Sybic were sold, a model nevertheless more successful than its competitor Märklin!) The work of the
Jouef technicians always produced magnificent results, for example the CC21002 (withdrawn in 2000) or
the very beautiful Astride locomotive, now highly prized.
Jouef's new position in the market was mid-way between the top-of-the-range Rivarossi
and little by little this was shown to be a catastrophe for the French brand. The Italian group
gradually abandoned the general model railway market to specialize in a range of high specification models.
People were falling over themselves to buy Rivarossi, Austrian Roco or German
Fleischmann and Märklin,
without any thought for the numerous French craftsmen at Jouef. Therefore, the turnover from the
hypermarkets fell by 11 million FF to 2 million FF, and without this income the management failed to
invest the necessary funds for the scale models (the high cost of the molds was unlikely to be absorbed
in the long term or by a long production run).
In a perhaps hopeless attempt to regain the interest of children and youngsters,
in 2000, Jouef launched
the "Junior" range, which offered 16 models all from the same source, made using extinct Lima tooling and
pancake motors. Although less detailed that those of the normal range they were nicely decorated and carried
several different running numbers. The same revival of assorted train sets in new window box lids included
the original 0-4-0T locomotive which had not been seen in the catalogues for nearly 10 years! In spite of this
last ditch attempt to put off the inevitable the distressing story of the Rivarossi
period is not all black.
Jouef had hauled itself up to the level of the best foreign products, not only in regards to the accuracy of
reproduction, but also on the technical level.
But at the beginning of 2001, Jouef was losing more than a million Francs a
month. According to the
terms of a communiqué from the managing director, "Jouef is in a serious financial and commercial position".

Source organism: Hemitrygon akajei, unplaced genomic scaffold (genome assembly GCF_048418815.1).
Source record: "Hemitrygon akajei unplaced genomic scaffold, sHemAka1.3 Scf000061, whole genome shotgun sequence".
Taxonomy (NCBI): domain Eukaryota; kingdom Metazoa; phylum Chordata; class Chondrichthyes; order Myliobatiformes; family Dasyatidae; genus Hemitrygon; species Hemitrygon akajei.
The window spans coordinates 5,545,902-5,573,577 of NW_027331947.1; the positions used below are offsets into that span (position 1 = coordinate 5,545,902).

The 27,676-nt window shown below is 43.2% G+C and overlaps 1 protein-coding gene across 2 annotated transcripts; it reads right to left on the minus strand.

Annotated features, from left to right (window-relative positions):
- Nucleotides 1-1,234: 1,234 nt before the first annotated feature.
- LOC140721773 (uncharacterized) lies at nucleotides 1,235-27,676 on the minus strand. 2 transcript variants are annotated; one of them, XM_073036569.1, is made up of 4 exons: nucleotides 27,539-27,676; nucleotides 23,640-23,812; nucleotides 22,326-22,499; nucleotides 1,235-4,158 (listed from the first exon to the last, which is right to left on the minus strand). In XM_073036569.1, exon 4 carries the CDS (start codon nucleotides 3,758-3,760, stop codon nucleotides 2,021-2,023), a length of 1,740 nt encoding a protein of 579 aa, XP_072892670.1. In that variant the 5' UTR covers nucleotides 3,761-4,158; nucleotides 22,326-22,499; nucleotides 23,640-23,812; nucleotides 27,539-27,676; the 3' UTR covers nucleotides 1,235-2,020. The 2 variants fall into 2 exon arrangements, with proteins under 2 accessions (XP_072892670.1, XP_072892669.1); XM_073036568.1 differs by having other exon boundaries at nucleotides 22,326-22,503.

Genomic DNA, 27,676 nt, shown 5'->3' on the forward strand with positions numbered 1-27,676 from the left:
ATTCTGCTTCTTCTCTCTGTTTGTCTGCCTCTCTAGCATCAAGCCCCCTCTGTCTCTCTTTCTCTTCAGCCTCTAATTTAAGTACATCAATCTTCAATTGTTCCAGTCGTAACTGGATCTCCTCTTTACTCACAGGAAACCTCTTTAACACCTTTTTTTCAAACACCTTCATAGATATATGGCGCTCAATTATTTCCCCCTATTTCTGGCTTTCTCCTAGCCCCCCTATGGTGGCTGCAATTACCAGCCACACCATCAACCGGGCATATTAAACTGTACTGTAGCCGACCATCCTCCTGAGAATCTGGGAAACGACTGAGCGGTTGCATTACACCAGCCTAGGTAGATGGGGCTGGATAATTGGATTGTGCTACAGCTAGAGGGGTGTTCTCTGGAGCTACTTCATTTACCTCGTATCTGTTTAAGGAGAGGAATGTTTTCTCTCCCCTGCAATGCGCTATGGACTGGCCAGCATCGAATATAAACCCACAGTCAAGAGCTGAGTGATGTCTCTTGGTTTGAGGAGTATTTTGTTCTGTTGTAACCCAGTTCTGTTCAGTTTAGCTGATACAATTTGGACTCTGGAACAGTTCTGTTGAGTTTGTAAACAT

On 1st June 2001, the 'Idée Commercial ll ' corporation (the new name for the Rivarossi group), announced
the closure of the Champagnole site (once again employing more than 60 people) and the transfer of
its activities to Italy. Despite strong protests during the summer of 2001, the molds effectively left France.
The factory was closed in September 2001 and all production was transferred to the
in Isola Vicentina near Vincenza with the administration HQ at Brescia, Italy. However Jouef models were
confined to the toy end of the market but some of the range was sold under Lima and Rivarossi branding.
Due to overwhelming financial difficulties, Lima S.p.A. shut down all manufacturing in January of 2004.
In December 2004 Hornby announced that it had completed the acquisition of certain assets
of Lima S.p.A.
Hornby re-located the manufacturing and assembly of the Lima & Jouef products
to China. Hornby has managed the outsourcing of its own manufacturing and assembly processes to China
successfully as well. Hornby modified the Jouef brand to consist exclusively of French railroad equipment in HO gauge. By
2006 the Jouef line was revived and many of its famous models were again made available.
In 2009 Hornby produced a separate catalog of Jouef products. Under Hornby's ownership Jouef has
continued to produce quality products for model train hobbyists and consumers. Recently manufactured products have been recognized by several
trade publications and been given awards. In 2011 the French railroad modelers organization Fédération Française de Modélisme Férroviaire
gave model of the year awards at a Paris ceremony to Jouef for the 141 R 840 Mikado Steam Loco, 2D2 “Femme Enceinte” 5542 Electric Loco and the
030 TJ steamer. In 2013 Hornby France received 3 Le Rail d'Or awards from the French magazine Le Train for producing the Jouef 2d2 5400 Loco in
HO, the Jouef Fret Express in HO gauge, and the Arnold X 73500 in N gauge.
Link to Jouef products on the Hornby Website